The Fairfax County Police Department is grappling with high levels of understaffing and attrition, a problem that law enforcement officials warn could intensify in the coming months.
During a public safety committee with the Fairfax County Board of Supervisors on Tuesday (Oct. 26), officials said understaffing and retention are impacting the entire public safety sector, including the Fire and Rescue Department, 9/11 call centers, and the Fairfax County Sheriff’s Office.
“The FCPD is experiencing an unparalleled level of staffing shortages within its workforce,” FCPD Capt. Rachel Levy said, adding that the issue could become “an insurmountable task” for the agency to overcome if left unaddressed.
FCPD has 144 vacancies in its 1,484 authorized sworn force — a vacancy rate of nearly 10%. Currently, some officers work voluntary overtime. Others are pulled from special positions like neighborhood patrols and community outreach to fill gaps in shifts.
That’s despite undertaking what Levy described as an “unprecedented effort” for recruitment. This year, the police department hosted 109 recruitment events and initiatives, up from 54 in 2018.
Board members acknowledged that the county needs to increase the applicant pool, attract a higher number of qualified candidates, streamline the hiring process, and increase retention.
The missing piece — compensation — remains unaddressed. Lee District Supervisor Rodney Lusk, who chairs the public safety committee, called lack of competitive pay the “elephant in the room.”
Deputy Chief of Police Bob Blakley said the police department needs to be able to compete aggressively with other police departments to attract every candidate considering a career in law enforcement.
He says FCPD needs to double the number of officers it hires every year and slow attrition by encouraging officers near the 25-year retirement mark to stay for a few more years.
Blakley pointed to a recent 15% pay increase instituted through a collective bargaining agreement by the Prince George’s County Police Department in Maryland as a good example of competitive pay.
“We will never be able to compete with organizations that are going to just leave us in the dust. And [if] we’re going to be the best, we need to be the best,” he said.
Lusk said the board will work with its budget and personnel committees to determine next steps, including whether compensation increases are warranted.
FCPD did not immediately share its pay scale.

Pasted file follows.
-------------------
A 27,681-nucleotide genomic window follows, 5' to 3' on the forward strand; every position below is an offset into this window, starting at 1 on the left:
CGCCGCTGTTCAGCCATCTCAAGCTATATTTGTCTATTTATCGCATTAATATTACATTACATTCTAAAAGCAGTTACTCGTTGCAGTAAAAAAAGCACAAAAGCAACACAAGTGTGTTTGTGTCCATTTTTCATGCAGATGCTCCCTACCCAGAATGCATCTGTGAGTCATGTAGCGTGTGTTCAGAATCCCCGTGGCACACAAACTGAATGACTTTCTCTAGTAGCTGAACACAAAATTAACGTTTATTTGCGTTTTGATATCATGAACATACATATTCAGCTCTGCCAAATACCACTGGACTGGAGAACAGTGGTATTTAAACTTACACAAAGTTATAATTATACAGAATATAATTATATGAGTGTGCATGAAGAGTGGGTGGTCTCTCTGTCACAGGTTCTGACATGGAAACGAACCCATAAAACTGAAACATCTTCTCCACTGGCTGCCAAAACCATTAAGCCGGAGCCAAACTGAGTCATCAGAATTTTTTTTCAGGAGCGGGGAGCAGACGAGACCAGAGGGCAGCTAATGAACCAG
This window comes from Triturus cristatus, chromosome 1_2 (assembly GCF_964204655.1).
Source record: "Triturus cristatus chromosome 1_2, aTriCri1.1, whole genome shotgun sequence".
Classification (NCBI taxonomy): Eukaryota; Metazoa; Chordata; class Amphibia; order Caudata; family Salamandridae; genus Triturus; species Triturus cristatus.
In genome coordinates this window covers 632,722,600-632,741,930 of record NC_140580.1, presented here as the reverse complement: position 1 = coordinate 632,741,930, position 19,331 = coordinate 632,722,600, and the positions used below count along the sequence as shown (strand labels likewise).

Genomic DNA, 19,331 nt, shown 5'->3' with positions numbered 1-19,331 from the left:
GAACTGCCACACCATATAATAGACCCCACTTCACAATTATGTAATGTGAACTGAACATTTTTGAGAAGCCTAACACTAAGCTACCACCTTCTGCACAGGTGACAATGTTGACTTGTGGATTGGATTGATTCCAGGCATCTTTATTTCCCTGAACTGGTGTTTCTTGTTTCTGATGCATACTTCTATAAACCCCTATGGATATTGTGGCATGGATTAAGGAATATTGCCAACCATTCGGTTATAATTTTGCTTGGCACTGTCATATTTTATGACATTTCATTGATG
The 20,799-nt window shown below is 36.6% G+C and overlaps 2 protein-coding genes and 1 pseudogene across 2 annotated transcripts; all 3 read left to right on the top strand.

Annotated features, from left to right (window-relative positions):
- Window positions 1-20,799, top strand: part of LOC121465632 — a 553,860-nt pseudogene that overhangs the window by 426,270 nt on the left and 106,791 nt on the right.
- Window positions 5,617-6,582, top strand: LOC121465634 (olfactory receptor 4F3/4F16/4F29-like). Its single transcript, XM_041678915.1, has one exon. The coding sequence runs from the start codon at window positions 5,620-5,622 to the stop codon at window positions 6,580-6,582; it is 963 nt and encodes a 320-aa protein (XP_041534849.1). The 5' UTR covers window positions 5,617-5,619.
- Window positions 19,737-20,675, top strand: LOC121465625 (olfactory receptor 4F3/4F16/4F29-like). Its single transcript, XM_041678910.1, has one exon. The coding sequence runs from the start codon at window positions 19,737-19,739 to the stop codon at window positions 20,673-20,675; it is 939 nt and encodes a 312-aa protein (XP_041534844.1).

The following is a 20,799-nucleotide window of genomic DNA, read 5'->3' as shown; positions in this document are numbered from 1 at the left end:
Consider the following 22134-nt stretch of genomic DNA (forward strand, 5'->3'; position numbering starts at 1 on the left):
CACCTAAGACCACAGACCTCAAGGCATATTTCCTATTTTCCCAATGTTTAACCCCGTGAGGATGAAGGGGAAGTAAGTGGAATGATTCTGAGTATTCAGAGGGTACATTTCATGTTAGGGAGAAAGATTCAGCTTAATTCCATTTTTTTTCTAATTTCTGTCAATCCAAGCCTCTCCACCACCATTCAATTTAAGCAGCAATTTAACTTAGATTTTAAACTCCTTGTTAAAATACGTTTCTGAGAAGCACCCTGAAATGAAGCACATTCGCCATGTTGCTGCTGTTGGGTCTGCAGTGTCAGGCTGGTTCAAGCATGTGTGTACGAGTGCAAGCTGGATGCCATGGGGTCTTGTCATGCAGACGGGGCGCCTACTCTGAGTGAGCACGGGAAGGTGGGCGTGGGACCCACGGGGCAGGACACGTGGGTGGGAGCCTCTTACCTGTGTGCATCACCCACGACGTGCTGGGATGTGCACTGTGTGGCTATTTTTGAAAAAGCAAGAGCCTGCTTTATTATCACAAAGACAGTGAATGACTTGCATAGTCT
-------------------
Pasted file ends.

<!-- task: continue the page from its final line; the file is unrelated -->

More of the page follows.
The issue of understaffing was exacerbated by the COVID-19 pandemic, according to board chairman Jeff McKay.
“Already, people are thinking if they want to work the same way they did,” he said, adding that he supports collective hiring and pay increases for public safety personnel.
The police officer shortage in the United States predates recent calls to “defund” the police, according to the U.S. Department of Justice. In fact, staffing has declined for the past eight years, with 86% of departments across the country reporting a shortage last year.
While the pandemic and anti-police sentiment have intensified issues, the shortage stems from staffing boosts granted by the federal government between 1996 and 2002. Hundreds of those positions are now eligible for full retirement, though some were eliminated through attrition during the economic downturn between 2008 and 2012.
This year, 27 Fairfax County police officers are expected to retire. Next year, an additional 48 will become eligible. The number continues to climb each year with not enough new recruits to fill in shoes.
Applications for the county’s police academy are down from 4,121 in 2015 to 1,450 as of last year.
Unlike previous years, Blakley said some officers who have been in the force for years are leaving for other careers like information technology.
Lusk suggested the county could bolster public safety recruitment efforts by improving the online hiring process.
The county sheriff’s office is facing similar issues, prompting it to eliminate some work-release programs to free up staff for other services. Further reductions may be needed in the future, officials say.